Of the 4016 women in the study group, 398 (9.9%) were regarded as inactive because of incorrect address or a previous hysterectomy. Finally, 3618 women were included in the study. Of these women, 39.4% (n = 1426) chose to perform self-sampling of vaginal fluid followed by sending the collected material for HPV analysis. The HPV-negative women received, within a few weeks, a letter informing them of the negative results. The women who were HPV-positive received a letter offering them an examination at a gynaecological surgery including colposcopy and cervical biopsy within a time interval of 2–3 months.

At our Department of Pathology and Cytology all laboratory analyses are collected in a central database (SymPathy, Tieto AB, Malmö, Sweden). The analyses include cytological smears in the organised screening, histological examinations and HPV tests. Women can be identified by their personal identification number and the analyses by specific topographic and morphological codes: SNOMED (Systematised, Nomeclature Of MEDicine, College of American Pathologists, Skokie, IL, USA). The database was used to follow up high-risk HPV-positive women performing self-sampling of vaginal fluid at home. In the organised Pap smear screening programme in the County of Uppsala, squamous cells in smears were diagnosed as Normal, ASCUS (atypical squamous cells of undetermined significance), CIN1, CIN2 and CIN3, according to the recommendations of the National Board of Gynaecological Screening in Sweden. All women, aged 50–65 years, who participated in the organised screening during 2006 were identified in the central database. In addition, all women within the same age category with cytological alterations (ASCUS–CIN3) and a histological identification of CIN2+ within the same time period were recorded. The women in this category were used as historical controls to compare the efficiency of the offered self-sampling method in combination with high-risk HPV testing among women who did not attend a midwife reception for a Pap smear collection. The end point of the study (cohort and control) was a histological identification of CIN2+.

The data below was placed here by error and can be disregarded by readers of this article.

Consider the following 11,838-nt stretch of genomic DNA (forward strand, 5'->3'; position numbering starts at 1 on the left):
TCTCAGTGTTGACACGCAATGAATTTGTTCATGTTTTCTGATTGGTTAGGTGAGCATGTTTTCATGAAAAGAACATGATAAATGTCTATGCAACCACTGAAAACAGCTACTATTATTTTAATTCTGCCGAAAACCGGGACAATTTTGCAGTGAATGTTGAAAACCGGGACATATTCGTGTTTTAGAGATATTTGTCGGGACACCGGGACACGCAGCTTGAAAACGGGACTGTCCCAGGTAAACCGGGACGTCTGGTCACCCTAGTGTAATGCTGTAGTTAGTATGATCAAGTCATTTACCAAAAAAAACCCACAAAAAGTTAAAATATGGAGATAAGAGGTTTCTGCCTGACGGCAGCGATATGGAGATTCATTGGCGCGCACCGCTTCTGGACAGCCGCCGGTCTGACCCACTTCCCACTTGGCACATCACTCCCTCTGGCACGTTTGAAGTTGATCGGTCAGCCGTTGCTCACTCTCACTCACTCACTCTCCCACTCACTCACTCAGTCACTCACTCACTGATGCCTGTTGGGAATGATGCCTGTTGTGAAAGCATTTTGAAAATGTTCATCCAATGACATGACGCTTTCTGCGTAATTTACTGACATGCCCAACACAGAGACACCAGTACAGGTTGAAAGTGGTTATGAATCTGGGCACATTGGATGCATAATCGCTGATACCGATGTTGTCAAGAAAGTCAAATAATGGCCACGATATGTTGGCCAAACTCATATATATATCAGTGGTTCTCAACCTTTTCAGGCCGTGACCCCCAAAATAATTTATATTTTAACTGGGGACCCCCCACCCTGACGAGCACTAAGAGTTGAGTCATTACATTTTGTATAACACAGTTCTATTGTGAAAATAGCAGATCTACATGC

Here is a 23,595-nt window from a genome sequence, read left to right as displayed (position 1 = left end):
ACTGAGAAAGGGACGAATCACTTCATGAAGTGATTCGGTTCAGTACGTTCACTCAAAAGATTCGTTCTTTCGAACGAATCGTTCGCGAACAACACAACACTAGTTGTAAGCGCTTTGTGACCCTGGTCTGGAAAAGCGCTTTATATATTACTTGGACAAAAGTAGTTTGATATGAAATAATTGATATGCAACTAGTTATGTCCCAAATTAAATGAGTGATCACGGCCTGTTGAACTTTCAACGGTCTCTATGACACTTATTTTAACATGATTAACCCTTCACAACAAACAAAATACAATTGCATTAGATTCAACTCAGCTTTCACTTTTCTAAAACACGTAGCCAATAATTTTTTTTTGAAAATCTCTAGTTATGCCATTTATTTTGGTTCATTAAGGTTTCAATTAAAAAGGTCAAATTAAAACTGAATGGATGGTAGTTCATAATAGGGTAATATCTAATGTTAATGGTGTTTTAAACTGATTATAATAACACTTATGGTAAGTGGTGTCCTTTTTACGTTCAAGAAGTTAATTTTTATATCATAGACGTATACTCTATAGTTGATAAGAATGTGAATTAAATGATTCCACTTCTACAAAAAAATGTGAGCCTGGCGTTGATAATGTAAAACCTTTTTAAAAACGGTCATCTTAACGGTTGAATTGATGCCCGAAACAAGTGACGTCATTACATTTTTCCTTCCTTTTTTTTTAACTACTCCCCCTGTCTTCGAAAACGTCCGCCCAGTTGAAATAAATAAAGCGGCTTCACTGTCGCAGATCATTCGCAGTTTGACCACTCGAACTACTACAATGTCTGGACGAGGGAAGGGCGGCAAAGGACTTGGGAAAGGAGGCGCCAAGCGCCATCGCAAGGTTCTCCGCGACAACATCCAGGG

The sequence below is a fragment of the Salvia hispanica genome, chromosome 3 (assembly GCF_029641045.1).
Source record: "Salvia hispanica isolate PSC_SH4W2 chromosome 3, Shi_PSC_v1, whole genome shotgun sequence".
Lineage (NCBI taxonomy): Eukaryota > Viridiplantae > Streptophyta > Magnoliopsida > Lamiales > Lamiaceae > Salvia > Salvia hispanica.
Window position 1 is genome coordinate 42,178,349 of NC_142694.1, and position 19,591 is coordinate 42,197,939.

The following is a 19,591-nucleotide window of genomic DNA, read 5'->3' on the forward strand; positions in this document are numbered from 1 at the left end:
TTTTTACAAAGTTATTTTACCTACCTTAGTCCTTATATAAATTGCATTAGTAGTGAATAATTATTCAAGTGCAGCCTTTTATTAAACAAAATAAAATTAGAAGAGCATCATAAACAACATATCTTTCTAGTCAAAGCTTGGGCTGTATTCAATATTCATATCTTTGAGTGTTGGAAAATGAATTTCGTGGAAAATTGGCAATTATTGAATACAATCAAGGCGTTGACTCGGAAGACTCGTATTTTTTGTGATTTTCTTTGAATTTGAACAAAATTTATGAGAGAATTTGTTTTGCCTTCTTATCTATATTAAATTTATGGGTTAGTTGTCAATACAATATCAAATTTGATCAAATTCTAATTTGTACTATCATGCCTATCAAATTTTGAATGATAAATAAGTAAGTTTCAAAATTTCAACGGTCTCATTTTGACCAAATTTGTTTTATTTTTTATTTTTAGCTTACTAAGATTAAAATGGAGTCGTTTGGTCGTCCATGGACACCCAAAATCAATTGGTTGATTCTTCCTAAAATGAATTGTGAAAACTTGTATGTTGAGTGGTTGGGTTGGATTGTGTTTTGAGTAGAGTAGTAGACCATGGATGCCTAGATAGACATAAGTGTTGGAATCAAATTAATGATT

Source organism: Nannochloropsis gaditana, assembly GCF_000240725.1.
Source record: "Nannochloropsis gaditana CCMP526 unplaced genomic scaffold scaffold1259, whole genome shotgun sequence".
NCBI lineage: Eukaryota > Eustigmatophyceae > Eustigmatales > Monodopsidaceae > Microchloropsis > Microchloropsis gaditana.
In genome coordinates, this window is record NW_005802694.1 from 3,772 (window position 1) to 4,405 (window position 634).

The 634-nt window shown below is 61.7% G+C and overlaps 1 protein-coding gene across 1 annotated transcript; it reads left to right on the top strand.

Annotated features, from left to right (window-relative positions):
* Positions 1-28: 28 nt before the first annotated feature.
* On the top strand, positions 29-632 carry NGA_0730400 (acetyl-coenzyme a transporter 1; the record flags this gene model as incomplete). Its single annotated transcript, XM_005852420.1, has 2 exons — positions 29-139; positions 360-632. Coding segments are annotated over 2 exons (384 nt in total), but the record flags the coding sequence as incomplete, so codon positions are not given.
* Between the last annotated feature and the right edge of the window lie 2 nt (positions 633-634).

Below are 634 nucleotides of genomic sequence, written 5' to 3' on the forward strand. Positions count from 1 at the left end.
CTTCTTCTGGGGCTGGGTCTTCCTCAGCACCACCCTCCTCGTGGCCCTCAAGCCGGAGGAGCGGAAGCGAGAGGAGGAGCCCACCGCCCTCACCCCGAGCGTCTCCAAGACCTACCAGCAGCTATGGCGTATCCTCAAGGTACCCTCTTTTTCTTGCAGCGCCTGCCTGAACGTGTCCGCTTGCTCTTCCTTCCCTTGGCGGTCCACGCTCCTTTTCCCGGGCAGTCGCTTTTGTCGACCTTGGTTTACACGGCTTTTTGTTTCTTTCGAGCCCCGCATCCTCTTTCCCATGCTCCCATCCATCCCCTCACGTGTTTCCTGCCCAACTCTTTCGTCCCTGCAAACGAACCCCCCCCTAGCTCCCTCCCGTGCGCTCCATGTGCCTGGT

The statistical analysis was performed with Fisher′s exact test.

Results

Of the 3618 women offered self-sampling at home, 50.6% (n = 1830) ordered the device package and 39.4% (n = 1426) performed self-sampling and sent the collected vaginal fluid to our laboratory for high-risk HPV testing. The HPV test was positive in 4.6% (n = 66) of the women and 84.8% (n = 56)of these women accepted the invitation to attend the gynaecological surgery after a mean time of 2.1 months (range 1–7 months) for colposcopy and cervical biopsy. Histological examination of the biopsies showed normal morphology or benign alterations in 25 women, CIN1 in 21 women and CIN2+ in 10 women (Table 1). Ten women did not attend the gynaecological surgery but six of them visited a midwifery reception for a second HPV analysis within 1–3 months after the vaginal fluid collection, corresponding to a total compliance of 93.9%. At that time four women tested negative and two were still HPV positive. These last two women were high-risk HPV negative after attending the midwifery reception for a third HPV test.

Table 1.   Comparison between the study cohort (self-sampling at home and high-risk HPV test) and the control group (Pap-smear screening) of older women with regard to the detection rate of histological CIN2+
 Study cohortControls
  1. *All women with squamous cell alterations ASCUS-CIN3 are included.

  2. **Odds ratio for detection of histological CIN2+ in the study cohort comparison with controls OR = 2.84 (95% CI 1.14–6.77).

Study population3618 
Women ordering self-sampling device1830 (50.6%) 
Women performing self-sampling1426 (39.4%) 
Women performing Pap-smear screening 6048
Number of high-risk HPV positive women66 (4.6%) 
Number of women with squamous cell alterations  268 (4.4%)*
Number of women with CIN2+10 (0.70%)  15 (0.25%)**

During 2006 a total number of 6048 women aged 50–65 years participated in organised Pap smear screening and 4.4% (n = 268) showed cytological squamous alterations (ASCUS–CIN2+). During the same time period the number of identified histological CIN2+ alterations within the same age category was 15, corresponding to 0.25% (15/6048) of the total number of women participating in the screening (Table 1).

The odds ratio for using self-sampled vaginal smear and a high-risk HPV test for detection of CIN2+ when compared with Pap smear for detection of the same lesion was 2.84 (95% CI 1.14–6.77, P = 0.0174).

The specificity of self-sampling at home in combination with HPV testing and Pap smear screening for detection of histological CIN2+ was calculated (Table 2). The specificity of the two screening methods was equal, 95.8–96.0%.